I'm not sure why I love it so much, but I think it's because it sounds like a secret.

Cheryl said...

Enigma - which has been used to describe me on more than one occasion. Its a nicer way to say I'm a little weird at times but I really like it

Kim The Book Worm said...

Discombobulated! A very grown-up way of saying "all of a dither" and my Nan used to say! Love that word! Love the idea of this book. Thanks for an opportunity to win. Kim x

Annieye said...

Modges is my favourite word, mainly because they spoilt your tea, made you sick and were definitely not to be seen in the modern 1960s mum's shopping basket, for fear that your children's teeth would turn black. (Oh .. The terrible shame of being a mum to children whose teeth were black)

However, Modges were slipped into your small, grubby hand by grandparents, offered out of white paper bags outside the school gates, appeared as if by magic from behind your uncle's ear and then, on the glorious day you were first given pocket money of your own, brought from the corner shop and waved defiantly under your mum's nose, who shook her head and said "I give up. Don't blame me when all your big teeth fall out."

mad muthas said...

I like 'incandescent' - it's a great word to say out loud; words only really come alive when they're spoken and it's a metaphor, when applied to a person, for a passionate feeling (whether positive or negative) that's transformative. It's light and heat together. Powerful stuff.

vampyre1979 said...

Crunch is one of my favourite words because it evokes more than one sense when I think of it. I taste it, see it, feel it, hear it :)

joe rotheram said...

I encourage my girls to write their favourite words/phrases in a 'magpie' book for future use; I love that a grown-up has taken it a step further!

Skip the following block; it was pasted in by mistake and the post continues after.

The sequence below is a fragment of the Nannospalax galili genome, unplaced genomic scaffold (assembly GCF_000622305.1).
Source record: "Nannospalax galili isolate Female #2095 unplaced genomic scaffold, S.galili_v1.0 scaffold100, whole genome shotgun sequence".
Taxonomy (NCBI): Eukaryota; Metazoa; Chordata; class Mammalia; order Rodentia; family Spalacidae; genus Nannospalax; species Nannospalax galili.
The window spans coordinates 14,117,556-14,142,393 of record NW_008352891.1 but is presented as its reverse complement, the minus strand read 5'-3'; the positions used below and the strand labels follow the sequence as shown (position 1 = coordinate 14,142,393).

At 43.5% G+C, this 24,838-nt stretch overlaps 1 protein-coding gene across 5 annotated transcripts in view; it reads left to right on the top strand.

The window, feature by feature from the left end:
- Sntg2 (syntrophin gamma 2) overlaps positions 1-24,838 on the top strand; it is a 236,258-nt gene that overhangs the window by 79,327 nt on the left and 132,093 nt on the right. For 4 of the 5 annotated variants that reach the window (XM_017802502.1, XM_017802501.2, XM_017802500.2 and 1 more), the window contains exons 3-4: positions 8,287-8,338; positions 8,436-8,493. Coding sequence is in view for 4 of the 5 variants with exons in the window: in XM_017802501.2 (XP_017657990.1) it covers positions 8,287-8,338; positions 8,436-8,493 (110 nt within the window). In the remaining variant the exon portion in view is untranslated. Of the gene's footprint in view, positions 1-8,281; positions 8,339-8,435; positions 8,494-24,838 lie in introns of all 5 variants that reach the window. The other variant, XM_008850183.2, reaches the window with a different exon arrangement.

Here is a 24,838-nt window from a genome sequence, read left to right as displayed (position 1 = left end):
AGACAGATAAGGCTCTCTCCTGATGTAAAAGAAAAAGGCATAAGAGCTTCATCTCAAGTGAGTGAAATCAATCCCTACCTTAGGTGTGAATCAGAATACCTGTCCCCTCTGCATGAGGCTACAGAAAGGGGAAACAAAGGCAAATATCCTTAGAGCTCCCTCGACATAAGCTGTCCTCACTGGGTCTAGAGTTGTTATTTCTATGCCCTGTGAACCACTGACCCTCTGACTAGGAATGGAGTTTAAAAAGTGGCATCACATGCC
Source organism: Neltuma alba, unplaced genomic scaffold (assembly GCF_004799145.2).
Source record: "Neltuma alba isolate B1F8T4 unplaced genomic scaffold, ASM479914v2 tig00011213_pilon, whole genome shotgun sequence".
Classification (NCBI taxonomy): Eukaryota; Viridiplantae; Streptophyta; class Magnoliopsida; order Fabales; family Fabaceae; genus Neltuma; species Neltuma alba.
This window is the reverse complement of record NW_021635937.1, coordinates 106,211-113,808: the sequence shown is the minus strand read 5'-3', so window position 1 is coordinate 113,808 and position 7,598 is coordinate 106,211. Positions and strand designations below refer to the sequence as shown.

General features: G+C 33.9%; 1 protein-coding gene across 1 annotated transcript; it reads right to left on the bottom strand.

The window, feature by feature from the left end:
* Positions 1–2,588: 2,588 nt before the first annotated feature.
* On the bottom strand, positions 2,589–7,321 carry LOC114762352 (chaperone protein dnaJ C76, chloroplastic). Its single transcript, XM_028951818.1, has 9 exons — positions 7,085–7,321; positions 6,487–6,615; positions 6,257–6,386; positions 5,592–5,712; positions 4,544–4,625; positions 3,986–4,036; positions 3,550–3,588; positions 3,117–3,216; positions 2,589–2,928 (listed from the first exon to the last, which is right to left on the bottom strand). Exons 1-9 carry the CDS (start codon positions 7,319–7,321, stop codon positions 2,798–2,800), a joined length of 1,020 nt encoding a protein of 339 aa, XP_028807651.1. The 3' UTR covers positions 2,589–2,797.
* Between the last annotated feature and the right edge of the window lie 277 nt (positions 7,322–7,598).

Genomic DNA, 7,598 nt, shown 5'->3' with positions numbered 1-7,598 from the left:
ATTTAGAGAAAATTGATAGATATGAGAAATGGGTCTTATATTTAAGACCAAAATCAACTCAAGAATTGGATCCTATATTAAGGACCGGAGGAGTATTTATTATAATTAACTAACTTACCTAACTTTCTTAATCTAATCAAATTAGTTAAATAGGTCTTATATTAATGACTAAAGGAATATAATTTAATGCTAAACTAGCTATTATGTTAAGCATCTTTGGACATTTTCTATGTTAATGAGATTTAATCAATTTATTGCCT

My current favourite word is effervescent: it describes both my tinnitus and my girls (in oh such different ways!)

bt-thecraftygardener said...

I love the word comfort because it evokes soft, warm feelings and memories of being cuddled by my mother when I was ill. Curling up in a chair with a blanket in front of a fire, reading a favourite book. Comfort is cats and dogs in my home. I hate the word got!

CL Taylor said...

From Sam Knott who couldn't post her comment so ask me to:

My favorite word is gezellig. It is Dutch word. Good old Google Translate translates it as cosy. But it is so much more than that! It is an atmosphere that brings a smiles to every face; a joyous moment of happiness and sheer fun with both friends old or new; the memories of good times gone by; and a word that can connote dreams of the future. For me it embodies the best if the Dutch culture, and it demonstrates that language should not just be limited to the dictionary of your culture but should extend to languages unknown where other words simply capture the moment, expression or feeling deeper and clearer than anything in our dictionary....